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Professional Opinion

Heeding the voice of school experience

Everyone benefits when leaders coach leaders
Elyse Doti Cohen and Matthew Pearson have both served as teachers, assistant principals and principals in New York city public schools.
Elyse Doti Cohen and Matthew Pearson have both served as teachers, assistant principals and principals in New York city public schools.

Principal retention is a national issue. According to The School Leaders Network, “25,000 principals (one-quarter of all principals) leave their schools each year, leaving millions of children’s lives adversely affected. Fifty percent of new principals quit during their third year in the role.”

In New York City, the nation’s largest school system, addressing principal turnover across more than 1,800 schools is critical to student achievement. In 2014, the New York City Department of Education’s Office of Leadership created the New Principal Support (NPS) program to reduce turnover and help experienced principals grow.

NPS principal coaches enhance their own capacity as leaders through their visits to new principals and their schools. They are energized from the coaching work and their professional learning, while new principals have non-evaluative support in an often lonely and demanding position.

The program impacts retention for both veteran and new principals. Coaching benefits everyone, especially our students.

The model and the coaches

To ensure that our roughly 150 new principals each year receive the best possible support, the Department of Education assigns them either a full-time coach, coaching fellow or master principal. Full-time coaches are principals who leave their schools to join the program and commit to coaching up to new 12 principals across the city.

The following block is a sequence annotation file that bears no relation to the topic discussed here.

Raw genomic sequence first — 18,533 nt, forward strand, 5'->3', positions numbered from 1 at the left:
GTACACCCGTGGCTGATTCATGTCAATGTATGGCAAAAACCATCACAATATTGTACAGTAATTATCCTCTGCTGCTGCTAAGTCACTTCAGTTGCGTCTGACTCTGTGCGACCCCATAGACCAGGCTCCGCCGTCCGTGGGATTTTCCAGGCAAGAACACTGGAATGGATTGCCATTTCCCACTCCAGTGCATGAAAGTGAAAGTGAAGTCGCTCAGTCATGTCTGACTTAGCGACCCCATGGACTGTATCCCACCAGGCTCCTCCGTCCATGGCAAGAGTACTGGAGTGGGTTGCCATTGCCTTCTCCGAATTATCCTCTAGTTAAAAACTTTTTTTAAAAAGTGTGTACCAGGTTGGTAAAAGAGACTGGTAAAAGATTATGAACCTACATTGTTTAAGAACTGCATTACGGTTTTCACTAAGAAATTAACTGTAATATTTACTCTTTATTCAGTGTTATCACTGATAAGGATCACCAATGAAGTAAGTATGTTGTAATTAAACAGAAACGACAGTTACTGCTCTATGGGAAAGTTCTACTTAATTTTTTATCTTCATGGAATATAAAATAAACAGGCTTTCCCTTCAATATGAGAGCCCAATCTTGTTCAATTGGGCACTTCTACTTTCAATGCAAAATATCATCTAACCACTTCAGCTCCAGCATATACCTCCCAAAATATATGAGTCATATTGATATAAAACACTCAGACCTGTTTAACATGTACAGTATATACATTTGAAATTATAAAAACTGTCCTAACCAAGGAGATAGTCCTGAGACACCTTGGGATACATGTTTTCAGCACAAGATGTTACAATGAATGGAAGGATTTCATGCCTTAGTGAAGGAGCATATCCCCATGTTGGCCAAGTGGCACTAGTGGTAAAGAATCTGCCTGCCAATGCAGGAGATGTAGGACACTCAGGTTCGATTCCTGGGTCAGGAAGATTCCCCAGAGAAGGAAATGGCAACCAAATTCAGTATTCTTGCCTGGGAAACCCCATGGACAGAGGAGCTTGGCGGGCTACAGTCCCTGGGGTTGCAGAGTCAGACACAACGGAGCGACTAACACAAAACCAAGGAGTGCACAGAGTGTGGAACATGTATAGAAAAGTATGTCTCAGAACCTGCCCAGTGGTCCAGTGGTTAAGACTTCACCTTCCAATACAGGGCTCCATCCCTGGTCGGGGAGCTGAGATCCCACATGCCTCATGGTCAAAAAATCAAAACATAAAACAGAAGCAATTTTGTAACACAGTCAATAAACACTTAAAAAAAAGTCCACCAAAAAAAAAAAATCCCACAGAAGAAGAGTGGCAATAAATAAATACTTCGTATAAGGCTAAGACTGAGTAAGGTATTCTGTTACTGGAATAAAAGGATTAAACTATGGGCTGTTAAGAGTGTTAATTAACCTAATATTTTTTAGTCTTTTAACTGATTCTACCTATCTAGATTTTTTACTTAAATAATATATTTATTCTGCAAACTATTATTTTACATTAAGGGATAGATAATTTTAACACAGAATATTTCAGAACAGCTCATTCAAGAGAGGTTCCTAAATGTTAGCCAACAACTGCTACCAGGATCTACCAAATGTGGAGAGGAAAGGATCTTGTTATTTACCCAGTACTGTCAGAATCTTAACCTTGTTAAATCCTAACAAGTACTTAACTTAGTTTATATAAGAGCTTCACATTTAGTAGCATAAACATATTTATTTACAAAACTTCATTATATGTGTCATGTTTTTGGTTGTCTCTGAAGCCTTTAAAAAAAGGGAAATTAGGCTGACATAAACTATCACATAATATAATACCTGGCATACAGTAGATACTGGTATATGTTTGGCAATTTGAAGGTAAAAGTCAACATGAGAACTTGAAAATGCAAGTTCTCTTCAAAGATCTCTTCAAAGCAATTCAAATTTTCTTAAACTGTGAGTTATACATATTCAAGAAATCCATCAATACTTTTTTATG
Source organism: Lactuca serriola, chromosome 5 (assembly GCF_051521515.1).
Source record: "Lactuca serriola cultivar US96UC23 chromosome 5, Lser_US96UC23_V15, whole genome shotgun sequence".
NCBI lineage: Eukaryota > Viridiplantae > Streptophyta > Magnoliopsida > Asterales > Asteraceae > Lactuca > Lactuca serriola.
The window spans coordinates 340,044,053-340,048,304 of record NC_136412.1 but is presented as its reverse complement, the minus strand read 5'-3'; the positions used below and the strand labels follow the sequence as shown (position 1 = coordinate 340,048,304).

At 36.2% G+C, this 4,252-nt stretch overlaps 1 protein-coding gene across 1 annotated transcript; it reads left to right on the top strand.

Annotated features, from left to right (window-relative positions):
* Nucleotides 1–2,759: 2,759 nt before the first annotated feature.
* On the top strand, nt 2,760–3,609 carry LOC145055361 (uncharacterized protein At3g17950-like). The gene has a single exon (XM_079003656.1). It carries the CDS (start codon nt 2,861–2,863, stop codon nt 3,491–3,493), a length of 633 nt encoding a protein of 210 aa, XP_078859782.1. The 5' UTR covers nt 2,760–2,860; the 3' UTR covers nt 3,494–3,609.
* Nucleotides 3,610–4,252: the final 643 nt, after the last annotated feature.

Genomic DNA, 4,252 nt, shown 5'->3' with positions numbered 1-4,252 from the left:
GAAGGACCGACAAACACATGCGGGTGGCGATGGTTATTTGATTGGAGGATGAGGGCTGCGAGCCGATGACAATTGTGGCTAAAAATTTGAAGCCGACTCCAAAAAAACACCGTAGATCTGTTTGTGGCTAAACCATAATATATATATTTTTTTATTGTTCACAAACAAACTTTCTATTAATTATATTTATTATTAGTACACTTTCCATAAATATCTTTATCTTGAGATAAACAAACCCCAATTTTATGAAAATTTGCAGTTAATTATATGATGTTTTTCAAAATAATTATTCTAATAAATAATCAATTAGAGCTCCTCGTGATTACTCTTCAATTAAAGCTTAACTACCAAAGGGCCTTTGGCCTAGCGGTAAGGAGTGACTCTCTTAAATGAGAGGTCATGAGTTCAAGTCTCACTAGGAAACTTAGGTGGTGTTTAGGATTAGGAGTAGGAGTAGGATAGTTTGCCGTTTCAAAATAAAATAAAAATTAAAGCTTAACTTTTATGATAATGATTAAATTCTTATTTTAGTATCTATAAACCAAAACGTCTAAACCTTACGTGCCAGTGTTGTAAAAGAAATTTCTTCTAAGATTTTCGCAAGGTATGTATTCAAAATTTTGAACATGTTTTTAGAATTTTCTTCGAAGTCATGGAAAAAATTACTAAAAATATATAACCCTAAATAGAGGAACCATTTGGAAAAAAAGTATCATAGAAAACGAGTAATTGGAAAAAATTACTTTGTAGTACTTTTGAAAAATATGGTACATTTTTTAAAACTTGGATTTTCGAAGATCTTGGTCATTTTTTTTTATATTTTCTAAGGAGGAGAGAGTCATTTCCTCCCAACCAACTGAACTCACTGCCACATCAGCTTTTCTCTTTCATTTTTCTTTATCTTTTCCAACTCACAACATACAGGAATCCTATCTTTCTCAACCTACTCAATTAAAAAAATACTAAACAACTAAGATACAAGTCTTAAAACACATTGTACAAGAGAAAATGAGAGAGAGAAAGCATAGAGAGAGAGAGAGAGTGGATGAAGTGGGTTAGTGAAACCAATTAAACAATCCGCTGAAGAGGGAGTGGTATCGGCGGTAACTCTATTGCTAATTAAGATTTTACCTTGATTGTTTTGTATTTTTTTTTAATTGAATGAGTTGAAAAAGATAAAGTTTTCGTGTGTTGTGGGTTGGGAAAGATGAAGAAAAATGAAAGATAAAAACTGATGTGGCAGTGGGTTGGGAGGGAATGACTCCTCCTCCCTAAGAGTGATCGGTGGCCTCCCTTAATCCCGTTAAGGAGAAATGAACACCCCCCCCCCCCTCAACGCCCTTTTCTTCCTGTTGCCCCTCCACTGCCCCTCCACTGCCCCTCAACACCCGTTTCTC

Coaching fellows leave their schools for one year to coach up to 12 new principals. Then they return to lead their own schools bolstered with new expertise and insight garnered from the coaching experience.

Master principals are sitting principals who coach three newcomers within their districts. Each coach provides 72 hours of support, or eight hours of coaching per month over the course of the first year for each new principal.

The new principals’ perspective

The program is built on the idea that no one knows the job of a principal better than a principal. Coaches are tenured principals in good standing, or have been within the last three years.

One new principal recently wrote: “Having the NPS coach is invaluable. It is important to me to be supported by someone who is also doing the job. My coach has  provided me with all the support necessary to help me continue to grow as a principal and a leader.” 

Coaches’ professional learning

There is job-embedded support for the coaches as well. All coaches get more than 60 hours of professional learning yearly, and additional coaching support as part of small teams. All professional learning is grounded in the International Coaching Federation Core Competencies, with an intention toward building each coach’s racial equity lens.

Blended Coaching: Skills and Strategies, edited by Gary Bloom, and Courageous Conversations About Race, by Glen Singleton, serve as foundational texts. NPS co-directors and full-time coaches develop the curriculum and facilitate team meetings using a variety of techniques: readings, role-playing, discussions and presentations.

Proven results

The NPS coaching model reinvigorates veteran principals while addressing two significant factors impacting new principals’ retention: feeling isolated and feeling overwhelmed. Job-embedded support increases the capacity of both the coach and the principal.

In New York City schools, the program has had great impact. Among new principals in 2014-15, 75 percent are still on the job in their fourth year. Creative conceptualization and implementation of new principal coaching could be an approach where everyone benefits, especially students who are served by strong school leaders.

Elyse Doti Cohen and Matthew Pearson have both served as teachers, assistant principals and principals in New York city public schools.